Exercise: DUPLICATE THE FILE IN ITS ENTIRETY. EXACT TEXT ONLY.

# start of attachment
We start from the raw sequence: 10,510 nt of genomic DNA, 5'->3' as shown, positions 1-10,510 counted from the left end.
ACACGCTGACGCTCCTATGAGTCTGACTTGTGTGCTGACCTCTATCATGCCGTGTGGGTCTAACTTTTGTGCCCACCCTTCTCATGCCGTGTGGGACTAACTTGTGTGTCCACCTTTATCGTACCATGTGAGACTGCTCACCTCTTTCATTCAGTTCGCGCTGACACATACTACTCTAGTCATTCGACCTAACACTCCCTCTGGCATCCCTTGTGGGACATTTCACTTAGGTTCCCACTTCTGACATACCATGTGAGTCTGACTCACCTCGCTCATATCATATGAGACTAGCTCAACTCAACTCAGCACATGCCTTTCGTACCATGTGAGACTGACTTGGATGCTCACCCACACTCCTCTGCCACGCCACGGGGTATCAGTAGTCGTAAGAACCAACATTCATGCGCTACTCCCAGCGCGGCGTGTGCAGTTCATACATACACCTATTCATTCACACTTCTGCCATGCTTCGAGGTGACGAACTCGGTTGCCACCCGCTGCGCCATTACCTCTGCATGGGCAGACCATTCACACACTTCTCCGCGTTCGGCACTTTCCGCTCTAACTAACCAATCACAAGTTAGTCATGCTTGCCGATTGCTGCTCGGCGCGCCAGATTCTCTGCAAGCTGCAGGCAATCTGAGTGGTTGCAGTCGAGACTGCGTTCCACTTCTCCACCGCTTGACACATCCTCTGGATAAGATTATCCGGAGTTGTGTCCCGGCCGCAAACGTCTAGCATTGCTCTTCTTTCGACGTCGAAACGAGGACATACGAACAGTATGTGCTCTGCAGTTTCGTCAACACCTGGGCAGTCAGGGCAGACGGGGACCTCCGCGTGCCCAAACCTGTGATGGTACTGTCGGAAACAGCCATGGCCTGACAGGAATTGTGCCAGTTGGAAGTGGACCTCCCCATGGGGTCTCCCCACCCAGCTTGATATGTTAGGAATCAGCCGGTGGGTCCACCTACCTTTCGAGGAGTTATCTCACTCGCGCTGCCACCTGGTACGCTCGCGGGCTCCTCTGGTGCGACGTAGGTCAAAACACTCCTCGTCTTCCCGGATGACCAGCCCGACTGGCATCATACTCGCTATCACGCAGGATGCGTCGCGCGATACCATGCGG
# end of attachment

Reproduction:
We start from the raw sequence: 10,510 nt of genomic DNA, 5'->3' as shown, positions 1-10,510 counted from the left end.
ACACGCTGACGCTCCTATGAGTCTGACTTGTGTGCTGACCTCTATCATGCCGTGTGGGTCTAACTTTTGTGCCCACCCTTCTCATGCCGTGTGGGACTAACTTGTGTGTCCACCTTTATCGTACCATGTGAGACTGCTCACCTCTTTCATTCAGTTCGCGCTGACACATACTACTCTAGTCATTCGACCTAACACTCCCTCTGGCATCCCTTGTGGGACATTTCACTTAGGTTCCCACTTCTGACATACCATGTGAGTCTGACTCACCTCGCTCATATCATATGAGACTAGCTCAACTCAACTCAGCACATGCCTTTCGTACCATGTGAGACTGACTTGGATGCTCACCCACACTCCTCTGCCACGCCACGGGGTATCAGTAGTCGTAAGAACCAACATTCATGCGCTACTCCCAGCGCGGCGTGTGCAGTTCATACATACACCTATTCATTCACACTTCTGCCATGCTTCGAGGTGACGAACTCGGTTGCCACCCGCTGCGCCATTACCTCTGCATGGGCAGACCATTCACACACTTCTCCGCGTTCGGCACTTTCCGCTCTAACTAACCAATCACAAGTTAGTCATGCTTGCCGATTGCTGCTCGGCGCGCCAGATTCTCTGCAAGCTGCAGGCAATCTGAGTGGTTGCAGTCGAGACTGCGTTCCACTTCTCCACCGCTTGACACATCCTCTGGATAAGATTATCCGGAGTTGTGTCCCGGCCGCAAACGTCTAGCATTGCTCTTCTTTCGACGTCGAAACGAGGACATACGAACAGTATGTGCTCTGCAGTTTCGTCAACACCTGGGCAGTCAGGGCAGACGGGGACCTCCGCGTGCCCAAACCTGTGATGGTACTGTCGGAAACAGCCATGGCCTGACAGGAATTGTGCCAGTTGGAAGTGGACCTCCCCATGGGGTCTCCCCACCCAGCTTGATATGTTAGGAATCAGCCGGTGGGTCCACCTACCTTTCGAGGAGTTATCTCACTCGCGCTGCCACCTGGTACGCTCGCGGGCTCCTCTGGTGCGACGTAGGTCAAAACACTCCTCGTCTTCCCGGATGACCAGCCCGACTGGCATCATACTCGCTATCACGCAGGATGCGTCGCGCGATACCATGCGG